However, a multitude of complicating factors soon arose. Phonogram wasn’t happy with the amount of time they’d had for the marketing campaign for the “Unmasked” album. It seems that marketing was one avenue explored for the apathetic response it received in most markets, rather than the music or shifting demographics. In early February 1981, Phonogram requested that the group allow them 45 days lead time, particularly with major markets such as the United States and Australia, or face losing record sales. Two weeks later, after Glickman/Marks had triggered the recording clauses requesting the album’s advance payment, they expanded the request to 60-days, to better plan the coordinated release on a worldwide basis. That was a timeframe favored by the Japanese affiliate but didn’t affect the requirements of the delivery date. Once Kiss had spent a couple of weeks at Ace-in-the-Hole, it was clear they had a problem creatively. It is easy for fans to hear the Penny Lane, or even the later pre-Elder Phase I studio, demos and wonder what the problem was. It’s less easy to see or feel the music that was being created from the band member’s perspective or understand the dynamics of their internal situation. Simply put, the band weren’t feeling it. Australian threats, or pressure from other Phonogram affiliates be damned, the music wasn’t happening. They decided they needed help. Enter Bob Ezrin, seen as the most viable candidate to deliver what the band had been promising during 1980: a return to the hard rock form expected by fans. By the end of February, he had signed on, contingent on finishing up other projects that he was pre-committed to or already working on. Delivery date of the new album slipped to May/June/July by March 2, placing it on a knife-edge for compliance with the MRO. Kiss reset and restarted writing before heading to Toronto for their first recording sessions with Bob at the end of May. The plan was simple, akin to “Destroyer,” an album constructed despite the mixed bag of initial quality presented through the Magna Graphic demos.

By June 12, the fiasco had metamorphosed into the absurd, and Aucoin negotiated a delay to October 1, stressing the complexity of the group and Ezrin composing for a conceptual record. He stressed the risks taken, commenting to the band members and Bob, “The repercussions for not delivering by this date is the possible loss of our contractual deal with Polygram, and/or at best, a re-negotiation of our contract which obviously would not benefit us. I doubt PolyGram would give us an extension without wanting to re-negotiate some points in the contract” (Aucoin Memo, 6/12/1981). The risk they were taking was manifest.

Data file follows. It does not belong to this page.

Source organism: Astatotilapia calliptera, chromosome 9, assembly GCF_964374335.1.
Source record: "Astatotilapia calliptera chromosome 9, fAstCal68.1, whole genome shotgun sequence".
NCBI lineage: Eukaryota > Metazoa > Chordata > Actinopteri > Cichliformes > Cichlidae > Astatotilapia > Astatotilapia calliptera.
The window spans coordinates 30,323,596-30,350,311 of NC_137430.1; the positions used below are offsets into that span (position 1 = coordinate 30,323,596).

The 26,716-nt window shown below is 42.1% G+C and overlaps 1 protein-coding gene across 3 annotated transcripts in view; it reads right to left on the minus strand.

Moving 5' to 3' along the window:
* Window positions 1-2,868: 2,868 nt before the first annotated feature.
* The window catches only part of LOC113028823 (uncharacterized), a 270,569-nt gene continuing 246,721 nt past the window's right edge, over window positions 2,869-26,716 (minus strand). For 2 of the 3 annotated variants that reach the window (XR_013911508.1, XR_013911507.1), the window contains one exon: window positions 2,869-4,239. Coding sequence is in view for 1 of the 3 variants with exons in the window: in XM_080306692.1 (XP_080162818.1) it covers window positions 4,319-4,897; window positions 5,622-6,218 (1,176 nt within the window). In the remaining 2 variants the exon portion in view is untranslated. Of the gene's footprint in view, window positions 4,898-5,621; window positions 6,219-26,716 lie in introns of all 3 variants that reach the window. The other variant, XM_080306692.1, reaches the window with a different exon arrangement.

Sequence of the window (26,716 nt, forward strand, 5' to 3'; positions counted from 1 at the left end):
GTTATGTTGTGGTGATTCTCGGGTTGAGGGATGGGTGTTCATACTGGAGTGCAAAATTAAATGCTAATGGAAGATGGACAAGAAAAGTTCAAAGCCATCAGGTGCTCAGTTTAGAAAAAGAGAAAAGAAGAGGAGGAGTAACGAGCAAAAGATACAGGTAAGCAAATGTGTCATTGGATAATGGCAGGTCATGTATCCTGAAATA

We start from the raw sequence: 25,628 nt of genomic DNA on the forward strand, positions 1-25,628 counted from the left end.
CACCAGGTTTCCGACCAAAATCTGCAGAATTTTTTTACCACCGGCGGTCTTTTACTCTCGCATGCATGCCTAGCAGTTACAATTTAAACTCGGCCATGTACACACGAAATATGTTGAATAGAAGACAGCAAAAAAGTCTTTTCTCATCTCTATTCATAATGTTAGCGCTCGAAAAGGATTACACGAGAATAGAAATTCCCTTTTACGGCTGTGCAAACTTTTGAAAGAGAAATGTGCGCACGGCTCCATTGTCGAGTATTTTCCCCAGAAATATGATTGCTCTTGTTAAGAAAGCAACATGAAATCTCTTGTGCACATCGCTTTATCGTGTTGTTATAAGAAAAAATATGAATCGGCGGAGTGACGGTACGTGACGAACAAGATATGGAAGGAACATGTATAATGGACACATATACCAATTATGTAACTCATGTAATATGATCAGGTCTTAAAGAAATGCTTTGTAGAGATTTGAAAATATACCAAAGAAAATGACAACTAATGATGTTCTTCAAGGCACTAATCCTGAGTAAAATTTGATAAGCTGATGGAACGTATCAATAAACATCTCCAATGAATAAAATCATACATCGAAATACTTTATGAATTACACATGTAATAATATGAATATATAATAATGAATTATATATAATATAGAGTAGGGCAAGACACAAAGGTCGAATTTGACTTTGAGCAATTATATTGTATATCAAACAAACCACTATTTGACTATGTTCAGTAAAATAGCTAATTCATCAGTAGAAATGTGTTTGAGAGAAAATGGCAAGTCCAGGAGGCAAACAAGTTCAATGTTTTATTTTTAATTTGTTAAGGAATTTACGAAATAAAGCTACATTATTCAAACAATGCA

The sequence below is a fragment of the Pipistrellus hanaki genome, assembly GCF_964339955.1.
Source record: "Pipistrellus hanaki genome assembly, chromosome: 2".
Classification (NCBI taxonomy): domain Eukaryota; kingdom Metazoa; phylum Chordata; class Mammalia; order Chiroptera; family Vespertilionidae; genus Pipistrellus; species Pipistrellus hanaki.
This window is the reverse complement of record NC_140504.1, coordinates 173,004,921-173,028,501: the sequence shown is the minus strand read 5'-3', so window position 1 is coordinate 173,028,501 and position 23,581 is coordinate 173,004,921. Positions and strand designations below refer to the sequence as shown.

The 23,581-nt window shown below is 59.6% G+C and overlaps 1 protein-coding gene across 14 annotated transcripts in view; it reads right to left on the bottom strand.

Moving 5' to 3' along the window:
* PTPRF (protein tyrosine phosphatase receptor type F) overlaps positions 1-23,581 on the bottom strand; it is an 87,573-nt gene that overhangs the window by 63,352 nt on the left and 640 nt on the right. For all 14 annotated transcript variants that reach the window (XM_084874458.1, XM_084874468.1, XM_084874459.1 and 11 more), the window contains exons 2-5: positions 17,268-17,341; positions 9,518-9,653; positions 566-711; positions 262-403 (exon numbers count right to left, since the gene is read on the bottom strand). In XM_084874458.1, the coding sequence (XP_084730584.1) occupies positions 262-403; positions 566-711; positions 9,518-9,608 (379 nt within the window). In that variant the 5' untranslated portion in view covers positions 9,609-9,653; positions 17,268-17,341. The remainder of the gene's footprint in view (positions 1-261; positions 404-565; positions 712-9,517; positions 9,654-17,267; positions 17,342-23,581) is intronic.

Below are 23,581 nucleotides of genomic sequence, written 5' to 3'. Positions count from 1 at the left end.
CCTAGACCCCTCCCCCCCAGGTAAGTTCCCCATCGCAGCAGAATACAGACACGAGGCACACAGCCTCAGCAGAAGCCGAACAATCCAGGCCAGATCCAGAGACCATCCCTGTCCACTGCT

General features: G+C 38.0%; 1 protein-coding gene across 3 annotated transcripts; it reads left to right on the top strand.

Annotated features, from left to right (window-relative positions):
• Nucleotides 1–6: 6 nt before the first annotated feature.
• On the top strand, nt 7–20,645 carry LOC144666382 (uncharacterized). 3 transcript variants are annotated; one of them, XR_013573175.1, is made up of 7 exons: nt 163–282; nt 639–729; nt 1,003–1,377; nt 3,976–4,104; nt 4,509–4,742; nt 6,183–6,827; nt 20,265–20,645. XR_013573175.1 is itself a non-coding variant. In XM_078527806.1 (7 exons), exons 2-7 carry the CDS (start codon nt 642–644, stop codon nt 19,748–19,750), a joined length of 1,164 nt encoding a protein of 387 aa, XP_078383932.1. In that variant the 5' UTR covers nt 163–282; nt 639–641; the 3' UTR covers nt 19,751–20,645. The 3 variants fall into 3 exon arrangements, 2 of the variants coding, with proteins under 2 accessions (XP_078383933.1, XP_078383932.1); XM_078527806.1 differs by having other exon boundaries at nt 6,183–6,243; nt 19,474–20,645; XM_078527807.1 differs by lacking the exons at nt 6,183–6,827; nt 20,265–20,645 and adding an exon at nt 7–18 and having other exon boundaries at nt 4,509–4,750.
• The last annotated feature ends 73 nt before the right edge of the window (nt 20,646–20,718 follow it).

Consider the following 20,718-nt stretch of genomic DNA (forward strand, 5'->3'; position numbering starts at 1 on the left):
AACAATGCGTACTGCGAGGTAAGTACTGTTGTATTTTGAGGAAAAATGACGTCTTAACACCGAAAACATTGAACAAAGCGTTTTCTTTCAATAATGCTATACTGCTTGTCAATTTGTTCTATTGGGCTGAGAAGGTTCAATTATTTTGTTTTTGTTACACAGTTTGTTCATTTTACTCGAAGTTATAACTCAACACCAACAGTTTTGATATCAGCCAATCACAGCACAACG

However, for Australian PolyGram, the game had ended on June 16 when new product wasn’t delivered. The buzzer sounded, the MRO would be missed, and Kiss were in violation of their contract. PolyGram in Australia again threatened to release a “Best Of” album. Of all markets, they had seen the most action in sales during 1980 and had based sales plans on the availability of new Kiss product during the first half of 1981. They contacted the band’s management to start moving forward with a “Best Of,” resulting in Glickman/Marks being forced to negotiate a side deal to prevent a competing album that could sap sales from the studio album once it was released. They were a most vocally unhappy affiliate in their reaction to “The Elder” when the masters were eventually delivered in October (following further delays, including damaged masters that resulted in Australia being the final major market affiliate to release the album). However, PolyGram never did release that Australian “Best Of,” though they did release the worldwide “KISS Killers” in mid-1982 and license material for the Concept Records “The Singles” release in 1985. At the end of July, PolyGram Australia had relented and agreed to not release a “Best Of” before the end of 1981, if the new album was delivered by September. They also retained their contractual right suggesting they might release one at any time after that, during the remaining term of the contract. The proposed track-listing was nothing spectacular, and per the 1980 contract, would have been open to negotiation with the group.